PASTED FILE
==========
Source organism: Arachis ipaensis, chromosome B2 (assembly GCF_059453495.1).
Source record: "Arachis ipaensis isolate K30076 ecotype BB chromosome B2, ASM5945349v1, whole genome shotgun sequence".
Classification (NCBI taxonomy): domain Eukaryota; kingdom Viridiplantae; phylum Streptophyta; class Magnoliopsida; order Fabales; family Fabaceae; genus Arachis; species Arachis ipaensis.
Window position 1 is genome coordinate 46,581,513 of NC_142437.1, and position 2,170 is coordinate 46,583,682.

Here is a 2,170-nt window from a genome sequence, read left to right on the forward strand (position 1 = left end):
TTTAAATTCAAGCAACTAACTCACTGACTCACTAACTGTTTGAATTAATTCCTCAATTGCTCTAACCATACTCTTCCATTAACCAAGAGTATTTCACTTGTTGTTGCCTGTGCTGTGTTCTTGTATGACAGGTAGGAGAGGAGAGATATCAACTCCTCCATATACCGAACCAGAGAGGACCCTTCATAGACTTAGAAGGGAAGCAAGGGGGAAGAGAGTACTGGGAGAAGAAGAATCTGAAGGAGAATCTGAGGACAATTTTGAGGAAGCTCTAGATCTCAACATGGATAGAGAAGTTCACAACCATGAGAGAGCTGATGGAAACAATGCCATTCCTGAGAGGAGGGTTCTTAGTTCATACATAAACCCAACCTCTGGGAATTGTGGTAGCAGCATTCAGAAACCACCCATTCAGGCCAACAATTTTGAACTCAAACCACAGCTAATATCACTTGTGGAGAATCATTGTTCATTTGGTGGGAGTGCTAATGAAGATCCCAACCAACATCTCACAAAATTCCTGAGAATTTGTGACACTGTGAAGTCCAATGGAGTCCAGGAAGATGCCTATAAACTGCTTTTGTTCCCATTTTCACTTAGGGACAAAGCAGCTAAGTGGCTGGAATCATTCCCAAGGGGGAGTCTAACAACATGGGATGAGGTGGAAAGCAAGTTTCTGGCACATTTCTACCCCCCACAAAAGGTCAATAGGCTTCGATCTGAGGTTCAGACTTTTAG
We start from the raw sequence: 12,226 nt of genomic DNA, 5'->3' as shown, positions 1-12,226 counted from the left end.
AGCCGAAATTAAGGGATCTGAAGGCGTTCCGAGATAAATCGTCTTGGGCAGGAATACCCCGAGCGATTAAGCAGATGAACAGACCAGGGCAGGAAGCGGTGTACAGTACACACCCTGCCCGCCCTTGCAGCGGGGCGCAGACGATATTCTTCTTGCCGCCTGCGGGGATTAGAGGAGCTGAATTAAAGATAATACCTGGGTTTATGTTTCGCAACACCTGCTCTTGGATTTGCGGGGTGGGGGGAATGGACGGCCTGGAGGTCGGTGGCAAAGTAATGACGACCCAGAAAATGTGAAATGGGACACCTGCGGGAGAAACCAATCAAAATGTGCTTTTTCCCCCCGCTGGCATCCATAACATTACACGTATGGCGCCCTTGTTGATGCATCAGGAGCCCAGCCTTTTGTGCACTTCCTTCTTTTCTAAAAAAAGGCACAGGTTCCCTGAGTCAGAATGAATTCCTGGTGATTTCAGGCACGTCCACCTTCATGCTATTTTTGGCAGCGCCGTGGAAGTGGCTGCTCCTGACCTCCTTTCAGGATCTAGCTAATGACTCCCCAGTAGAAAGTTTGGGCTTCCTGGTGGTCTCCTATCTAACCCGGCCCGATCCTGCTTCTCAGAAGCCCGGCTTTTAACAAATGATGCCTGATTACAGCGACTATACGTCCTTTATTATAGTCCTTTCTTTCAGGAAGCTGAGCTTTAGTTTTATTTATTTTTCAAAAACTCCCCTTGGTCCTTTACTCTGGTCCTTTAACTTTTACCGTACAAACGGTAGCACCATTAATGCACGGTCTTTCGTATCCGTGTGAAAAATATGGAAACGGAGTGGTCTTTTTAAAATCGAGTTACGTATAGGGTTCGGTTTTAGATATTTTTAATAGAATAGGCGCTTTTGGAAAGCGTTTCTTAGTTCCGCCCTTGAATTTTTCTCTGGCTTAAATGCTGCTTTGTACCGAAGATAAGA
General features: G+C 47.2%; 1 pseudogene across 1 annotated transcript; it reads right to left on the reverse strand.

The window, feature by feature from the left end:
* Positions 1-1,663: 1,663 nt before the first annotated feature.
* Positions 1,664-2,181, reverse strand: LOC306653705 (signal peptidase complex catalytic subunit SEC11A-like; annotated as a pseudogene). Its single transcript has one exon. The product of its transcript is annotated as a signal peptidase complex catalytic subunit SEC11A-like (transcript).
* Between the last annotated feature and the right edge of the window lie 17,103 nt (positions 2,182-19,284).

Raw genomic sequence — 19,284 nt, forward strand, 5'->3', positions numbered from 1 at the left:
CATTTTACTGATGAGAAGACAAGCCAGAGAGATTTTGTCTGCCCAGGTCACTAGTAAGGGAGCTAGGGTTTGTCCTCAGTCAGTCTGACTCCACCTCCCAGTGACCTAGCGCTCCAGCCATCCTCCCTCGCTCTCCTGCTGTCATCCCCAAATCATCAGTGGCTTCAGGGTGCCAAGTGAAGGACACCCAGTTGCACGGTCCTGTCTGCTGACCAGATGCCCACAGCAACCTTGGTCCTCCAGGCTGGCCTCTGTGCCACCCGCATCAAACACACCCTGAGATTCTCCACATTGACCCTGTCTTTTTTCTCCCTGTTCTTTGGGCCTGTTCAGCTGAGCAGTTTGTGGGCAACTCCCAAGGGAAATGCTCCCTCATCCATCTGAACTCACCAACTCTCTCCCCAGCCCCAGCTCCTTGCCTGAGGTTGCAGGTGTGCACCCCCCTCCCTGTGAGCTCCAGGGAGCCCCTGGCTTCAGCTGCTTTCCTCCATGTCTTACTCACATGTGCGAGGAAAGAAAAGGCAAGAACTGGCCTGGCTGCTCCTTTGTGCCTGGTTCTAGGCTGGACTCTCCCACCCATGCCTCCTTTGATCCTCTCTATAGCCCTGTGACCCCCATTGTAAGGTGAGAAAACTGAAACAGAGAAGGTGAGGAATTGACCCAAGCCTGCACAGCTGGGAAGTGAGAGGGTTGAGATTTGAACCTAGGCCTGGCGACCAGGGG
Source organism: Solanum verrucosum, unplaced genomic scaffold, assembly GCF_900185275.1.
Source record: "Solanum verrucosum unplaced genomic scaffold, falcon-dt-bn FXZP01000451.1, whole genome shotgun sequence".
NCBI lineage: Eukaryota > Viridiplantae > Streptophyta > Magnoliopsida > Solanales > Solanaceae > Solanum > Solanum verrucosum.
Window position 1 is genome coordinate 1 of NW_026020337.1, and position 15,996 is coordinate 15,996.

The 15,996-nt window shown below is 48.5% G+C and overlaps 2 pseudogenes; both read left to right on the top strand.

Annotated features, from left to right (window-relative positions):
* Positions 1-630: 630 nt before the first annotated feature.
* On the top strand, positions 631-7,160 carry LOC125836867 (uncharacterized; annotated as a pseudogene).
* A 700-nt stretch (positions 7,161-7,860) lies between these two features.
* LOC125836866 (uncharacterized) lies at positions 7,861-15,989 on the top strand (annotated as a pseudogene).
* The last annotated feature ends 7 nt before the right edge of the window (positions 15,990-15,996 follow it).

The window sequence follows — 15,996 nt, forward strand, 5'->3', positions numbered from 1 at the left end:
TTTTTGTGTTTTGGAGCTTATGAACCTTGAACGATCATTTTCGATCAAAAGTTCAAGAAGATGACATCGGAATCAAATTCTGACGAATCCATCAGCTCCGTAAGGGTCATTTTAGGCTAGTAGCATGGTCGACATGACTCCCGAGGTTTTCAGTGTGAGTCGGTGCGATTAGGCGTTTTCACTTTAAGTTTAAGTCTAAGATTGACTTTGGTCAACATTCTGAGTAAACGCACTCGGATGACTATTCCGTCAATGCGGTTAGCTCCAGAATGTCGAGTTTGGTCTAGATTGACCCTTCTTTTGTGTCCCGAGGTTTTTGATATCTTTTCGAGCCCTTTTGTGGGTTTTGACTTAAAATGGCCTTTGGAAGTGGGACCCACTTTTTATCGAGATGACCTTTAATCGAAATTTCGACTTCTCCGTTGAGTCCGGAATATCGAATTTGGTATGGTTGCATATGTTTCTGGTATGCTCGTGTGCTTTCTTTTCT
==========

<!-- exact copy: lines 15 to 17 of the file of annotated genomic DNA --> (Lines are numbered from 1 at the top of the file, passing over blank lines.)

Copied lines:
CATTTTACTGATGAGAAGACAAGCCAGAGAGATTTTGTCTGCCCAGGTCACTAGTAAGGGAGCTAGGGTTTGTCCTCAGTCAGTCTGACTCCACCTCCCAGTGACCTAGCGCTCCAGCCATCCTCCCTCGCTCTCCTGCTGTCATCCCCAAATCATCAGTGGCTTCAGGGTGCCAAGTGAAGGACACCCAGTTGCACGGTCCTGTCTGCTGACCAGATGCCCACAGCAACCTTGGTCCTCCAGGCTGGCCTCTGTGCCACCCGCATCAAACACACCCTGAGATTCTCCACATTGACCCTGTCTTTTTTCTCCCTGTTCTTTGGGCCTGTTCAGCTGAGCAGTTTGTGGGCAACTCCCAAGGGAAATGCTCCCTCATCCATCTGAACTCACCAACTCTCTCCCCAGCCCCAGCTCCTTGCCTGAGGTTGCAGGTGTGCACCCCCCTCCCTGTGAGCTCCAGGGAGCCCCTGGCTTCAGCTGCTTTCCTCCATGTCTTACTCACATGTGCGAGGAAAGAAAAGGCAAGAACTGGCCTGGCTGCTCCTTTGTGCCTGGTTCTAGGCTGGACTCTCCCACCCATGCCTCCTTTGATCCTCTCTATAGCCCTGTGACCCCCATTGTAAGGTGAGAAAACTGAAACAGAGAAGGTGAGGAATTGACCCAAGCCTGCACAGCTGGGAAGTGAGAGGGTTGAGATTTGAACCTAGGCCTGGCGACCAGGGG
Source organism: Solanum verrucosum, unplaced genomic scaffold, assembly GCF_900185275.1.
Source record: "Solanum verrucosum unplaced genomic scaffold, falcon-dt-bn FXZP01000451.1, whole genome shotgun sequence".